Before building out an initiative agency-wide, the Minneapolis Park and Recreation Board (MPRB) racial equity work team began with several pilot projects, experimenting with different approaches to applying a racial equity lens to MPRB’s work. In this way, MPRB is developing a shared analysis, building capacity, and implementing tools simultaneously in order to test what works and determine what an agency-wide strategy should look like in their specific context. Three of these pilot projects—which highlight the implementation of racial equity tools—are described below.
Bossen Field Renovation
MPRB is planning a $2 million renovation of this park, which is a dual use facility, including softball fields used by players across the city as well as recreational facilities that are used by the park’s neighborhood residents. The project manager and Community Engagement staff made a plan to train project team staff in racial equity (about 10 individuals, including all functions related to the park, project managers as well as maintenance workers) and to use a tool adopted from model jurisdictions (Seattle and Multnomah County) to rethink how they make decisions related to the renovation with the goal of finding solutions that work for all. Bossen Field is located in a diverse neighborhood of Minneapolis. Residents include several immigrant groups and are predominantly renters. Because Bossen Field is one of the few locations where leagues can play softball, the park is heavily used by people from other parts of the city/suburbs who do not share the same demo- graphics as residents of the neighborhood. Local residents, particularly immigrant families, prefer soccer to softball, and report the experience of being “kicked out” of their neighborhood park when outsiders arrive and explain that they have reserved the field. This means that in developing a renovation plan, MPRB is faced with decisions about how to serve multiple constituencies with different, and sometimes conflicting, interests.
The project team utilized a variety of outreach and engagement tools to ensure that the needs and interests of neighborhood residents are being heard in the process. Through reflective conversations among the staff team, members agreed that while Bossen Field currently serves a constituency that is city-wide, the needs of neighborhood residents—who face barriers to benefiting from the parks and do not necessarily have the ability to travel to parks in other parts of the city—should be given serious consideration in the process.
While the project is still in development, the project team has learned that there are areas of common interest—the softball groups don’t like kicking neighborhood kids off of the fields any more than the kids enjoy getting kicked off. Together, they are working on solutions to notify everyone of when field space is reserved and when it is available. MPRB will also be making a plan for how to increase understanding among local families about how to register for park programs, expanding programs, and ensuring that instructions are accessible in a variety of languages.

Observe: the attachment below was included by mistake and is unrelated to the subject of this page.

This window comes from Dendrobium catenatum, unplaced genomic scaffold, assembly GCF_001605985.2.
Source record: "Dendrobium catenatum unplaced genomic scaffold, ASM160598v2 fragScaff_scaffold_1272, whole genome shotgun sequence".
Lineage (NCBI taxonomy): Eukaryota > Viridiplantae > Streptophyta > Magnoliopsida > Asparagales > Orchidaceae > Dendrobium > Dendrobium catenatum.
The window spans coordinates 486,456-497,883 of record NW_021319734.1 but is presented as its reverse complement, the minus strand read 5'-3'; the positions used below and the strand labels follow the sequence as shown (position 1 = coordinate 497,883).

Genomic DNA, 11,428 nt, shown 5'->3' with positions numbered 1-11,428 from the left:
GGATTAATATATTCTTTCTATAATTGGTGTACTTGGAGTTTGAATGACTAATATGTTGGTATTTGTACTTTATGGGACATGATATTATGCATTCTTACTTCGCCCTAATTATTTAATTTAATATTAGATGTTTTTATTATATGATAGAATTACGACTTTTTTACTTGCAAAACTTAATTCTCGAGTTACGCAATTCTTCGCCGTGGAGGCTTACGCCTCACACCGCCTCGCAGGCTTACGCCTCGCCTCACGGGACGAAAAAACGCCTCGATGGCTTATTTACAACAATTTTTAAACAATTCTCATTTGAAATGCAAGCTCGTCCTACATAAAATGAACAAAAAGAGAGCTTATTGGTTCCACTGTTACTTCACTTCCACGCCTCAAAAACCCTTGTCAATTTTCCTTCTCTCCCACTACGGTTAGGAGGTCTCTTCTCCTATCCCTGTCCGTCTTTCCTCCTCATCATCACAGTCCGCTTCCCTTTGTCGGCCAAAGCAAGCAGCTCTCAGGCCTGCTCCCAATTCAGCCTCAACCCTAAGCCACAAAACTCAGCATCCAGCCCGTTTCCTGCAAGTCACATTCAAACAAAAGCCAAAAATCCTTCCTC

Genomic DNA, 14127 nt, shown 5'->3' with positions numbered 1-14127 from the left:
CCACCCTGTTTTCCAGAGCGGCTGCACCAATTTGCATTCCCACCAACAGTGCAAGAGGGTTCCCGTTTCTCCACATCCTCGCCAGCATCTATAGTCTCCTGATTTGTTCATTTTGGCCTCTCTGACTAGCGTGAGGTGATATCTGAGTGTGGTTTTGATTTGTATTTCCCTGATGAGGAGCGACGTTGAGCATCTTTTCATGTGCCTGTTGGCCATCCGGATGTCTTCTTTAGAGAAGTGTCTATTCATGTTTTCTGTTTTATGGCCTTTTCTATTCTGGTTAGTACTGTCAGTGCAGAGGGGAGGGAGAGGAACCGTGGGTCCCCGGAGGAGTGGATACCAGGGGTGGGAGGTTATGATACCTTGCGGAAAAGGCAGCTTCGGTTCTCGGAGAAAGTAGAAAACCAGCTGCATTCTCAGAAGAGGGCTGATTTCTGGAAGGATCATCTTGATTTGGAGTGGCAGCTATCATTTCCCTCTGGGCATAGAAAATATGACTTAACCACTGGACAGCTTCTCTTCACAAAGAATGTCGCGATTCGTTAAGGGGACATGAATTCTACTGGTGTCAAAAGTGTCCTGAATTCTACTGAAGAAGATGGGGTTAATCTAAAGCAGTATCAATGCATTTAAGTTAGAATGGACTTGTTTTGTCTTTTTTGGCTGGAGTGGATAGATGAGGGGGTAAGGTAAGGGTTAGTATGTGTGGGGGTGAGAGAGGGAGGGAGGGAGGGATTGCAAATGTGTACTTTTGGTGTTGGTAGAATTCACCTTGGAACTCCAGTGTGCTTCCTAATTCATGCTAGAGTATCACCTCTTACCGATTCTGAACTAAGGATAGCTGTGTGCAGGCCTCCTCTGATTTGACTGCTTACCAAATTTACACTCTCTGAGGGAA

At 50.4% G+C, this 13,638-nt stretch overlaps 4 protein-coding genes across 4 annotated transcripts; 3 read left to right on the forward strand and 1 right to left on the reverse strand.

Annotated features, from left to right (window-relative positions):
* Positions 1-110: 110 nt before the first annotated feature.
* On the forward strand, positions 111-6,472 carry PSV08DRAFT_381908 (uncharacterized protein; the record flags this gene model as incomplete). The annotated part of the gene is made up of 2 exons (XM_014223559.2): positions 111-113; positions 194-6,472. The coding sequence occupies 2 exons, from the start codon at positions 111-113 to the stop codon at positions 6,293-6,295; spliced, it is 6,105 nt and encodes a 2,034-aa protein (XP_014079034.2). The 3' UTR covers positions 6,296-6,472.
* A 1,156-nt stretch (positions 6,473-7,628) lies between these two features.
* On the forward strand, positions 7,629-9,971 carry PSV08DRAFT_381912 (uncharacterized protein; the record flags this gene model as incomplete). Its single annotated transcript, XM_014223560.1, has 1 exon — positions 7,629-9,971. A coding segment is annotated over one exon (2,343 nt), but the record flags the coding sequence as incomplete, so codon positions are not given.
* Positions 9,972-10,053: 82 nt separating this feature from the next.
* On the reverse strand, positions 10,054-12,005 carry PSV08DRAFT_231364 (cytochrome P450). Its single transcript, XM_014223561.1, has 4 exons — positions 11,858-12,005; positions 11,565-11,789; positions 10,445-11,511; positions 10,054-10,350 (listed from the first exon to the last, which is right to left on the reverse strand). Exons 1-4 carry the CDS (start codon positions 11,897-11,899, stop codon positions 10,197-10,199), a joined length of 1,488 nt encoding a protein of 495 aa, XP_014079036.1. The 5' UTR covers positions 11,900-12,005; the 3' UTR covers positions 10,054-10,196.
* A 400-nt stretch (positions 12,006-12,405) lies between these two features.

South Service Area Master Plan
MPRB is conducting a master planning process for a quarter of the city’s parks, including all parks in the south part of the city and their outdoor facilities, such as basketball courts, tennis courts, playgrounds, and wading pools. The project team responsible for the master plan participated in racial equity training in preparation for the process. The MPRB has taken a broader approach to applying a racial equity lens to this project. A key component of this approach has been in recruiting the Community Advisory Committee for the project. Because members of such city committees tend to be disproportionately white, middle class, and older residents, the project team made a concerted effort to recruit a diverse group of committee members, sending the application to join the committee to partner organizations that work in diverse parts of the city. The project team succeeded in recruiting a committee that reflects the demographics of the part of the city that the master plan will affect, which included Latina, Somali, African American, and Native American members. The Community Advisory Committee has been asked to hold the MPRB accountable to its racial equity goals, ensuring that no groups are left out of the process.
MPRB is conducting an assessment of its recreational centers and programs and develop a vision for the next 20 years. Because this is such a high impact process, which will impact recreation service delivery citywide, MPRB wanted to ensure that it incorporated a racial equity analysis. MPRB decided to contract with a local community organization, Voices for Racial Justice (VRJ), to conduct a racial equity assessment. This is an interesting moment in MPRB’s relationship with the community, as VRJ has for the past 30 years organized from the outside—for over 30 years— to push for changes to MPRB and City of Minneapolis policy that they felt did not promote racial equity.
MPRB Community Outreach & Access Manager Michelle Kellogg began a series of conversations with VRJ, and over the course of several months, built a relationship of trust in which MPRB ex- pressed its need for help in addressing equity issues. The assessment process will involve holding listening sessions in the community, a review by VRJ of the questions being asked in the process, assistance in developing the community engagement plan, and an evaluation of programming offered and demographics of whom is being served. When proposals are made in the MPRB vision, VRJ will assess whether any of the proposals will have a disproportionate impact on particular racial groups.
MPRB participated in the 2016 Minnesota Advancing Racial Equity cohort, and has assembled another team for the introductory 2017 Minnesota cohort, as well as an advanced, implementation team.